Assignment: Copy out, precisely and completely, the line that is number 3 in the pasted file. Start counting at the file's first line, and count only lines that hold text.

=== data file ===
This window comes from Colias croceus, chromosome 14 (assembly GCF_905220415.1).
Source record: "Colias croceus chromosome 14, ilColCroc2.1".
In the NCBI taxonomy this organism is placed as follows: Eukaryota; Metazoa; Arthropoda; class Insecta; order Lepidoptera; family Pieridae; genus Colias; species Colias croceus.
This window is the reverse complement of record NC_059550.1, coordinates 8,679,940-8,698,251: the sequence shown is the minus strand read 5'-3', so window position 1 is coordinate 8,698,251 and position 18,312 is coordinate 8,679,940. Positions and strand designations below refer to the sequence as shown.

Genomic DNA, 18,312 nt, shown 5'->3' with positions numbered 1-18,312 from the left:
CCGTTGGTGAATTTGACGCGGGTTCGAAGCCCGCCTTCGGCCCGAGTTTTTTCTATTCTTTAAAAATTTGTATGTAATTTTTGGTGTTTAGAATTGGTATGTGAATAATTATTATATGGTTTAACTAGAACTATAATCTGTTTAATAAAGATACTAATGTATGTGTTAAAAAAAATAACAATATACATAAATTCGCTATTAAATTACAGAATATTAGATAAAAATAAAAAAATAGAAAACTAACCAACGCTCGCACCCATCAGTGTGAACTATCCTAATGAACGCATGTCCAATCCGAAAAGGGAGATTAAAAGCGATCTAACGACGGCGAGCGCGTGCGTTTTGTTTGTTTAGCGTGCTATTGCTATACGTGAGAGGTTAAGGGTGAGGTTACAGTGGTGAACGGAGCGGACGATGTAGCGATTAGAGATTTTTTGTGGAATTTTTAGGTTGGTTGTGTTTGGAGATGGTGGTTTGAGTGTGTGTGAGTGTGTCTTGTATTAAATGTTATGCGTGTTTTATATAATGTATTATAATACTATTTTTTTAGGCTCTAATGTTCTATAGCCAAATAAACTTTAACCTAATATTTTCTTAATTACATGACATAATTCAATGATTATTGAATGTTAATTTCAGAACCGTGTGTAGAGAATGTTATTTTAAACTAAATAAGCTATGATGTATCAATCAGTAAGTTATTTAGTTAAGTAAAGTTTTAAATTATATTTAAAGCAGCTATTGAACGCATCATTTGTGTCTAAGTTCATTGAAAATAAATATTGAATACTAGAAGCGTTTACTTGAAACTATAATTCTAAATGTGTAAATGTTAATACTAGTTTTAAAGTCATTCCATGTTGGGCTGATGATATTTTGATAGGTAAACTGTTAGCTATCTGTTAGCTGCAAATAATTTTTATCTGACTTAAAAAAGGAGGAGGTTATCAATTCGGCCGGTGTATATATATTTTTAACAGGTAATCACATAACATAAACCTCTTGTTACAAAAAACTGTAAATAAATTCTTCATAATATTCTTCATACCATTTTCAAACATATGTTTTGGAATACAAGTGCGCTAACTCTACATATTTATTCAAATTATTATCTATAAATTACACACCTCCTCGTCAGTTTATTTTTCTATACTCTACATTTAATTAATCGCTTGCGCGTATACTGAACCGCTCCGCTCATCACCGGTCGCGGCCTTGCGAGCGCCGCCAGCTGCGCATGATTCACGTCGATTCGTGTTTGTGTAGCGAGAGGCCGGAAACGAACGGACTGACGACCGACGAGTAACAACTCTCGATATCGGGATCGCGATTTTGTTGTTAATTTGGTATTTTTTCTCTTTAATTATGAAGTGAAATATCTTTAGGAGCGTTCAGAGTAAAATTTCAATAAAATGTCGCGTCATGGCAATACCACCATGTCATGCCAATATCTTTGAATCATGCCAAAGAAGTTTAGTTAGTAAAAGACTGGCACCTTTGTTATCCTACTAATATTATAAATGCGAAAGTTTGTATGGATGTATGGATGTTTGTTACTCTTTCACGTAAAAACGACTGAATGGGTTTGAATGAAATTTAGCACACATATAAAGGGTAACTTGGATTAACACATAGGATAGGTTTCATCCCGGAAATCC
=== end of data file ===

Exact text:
In the NCBI taxonomy this organism is placed as follows: Eukaryota; Metazoa; Arthropoda; class Insecta; order Lepidoptera; family Pieridae; genus Colias; species Colias croceus.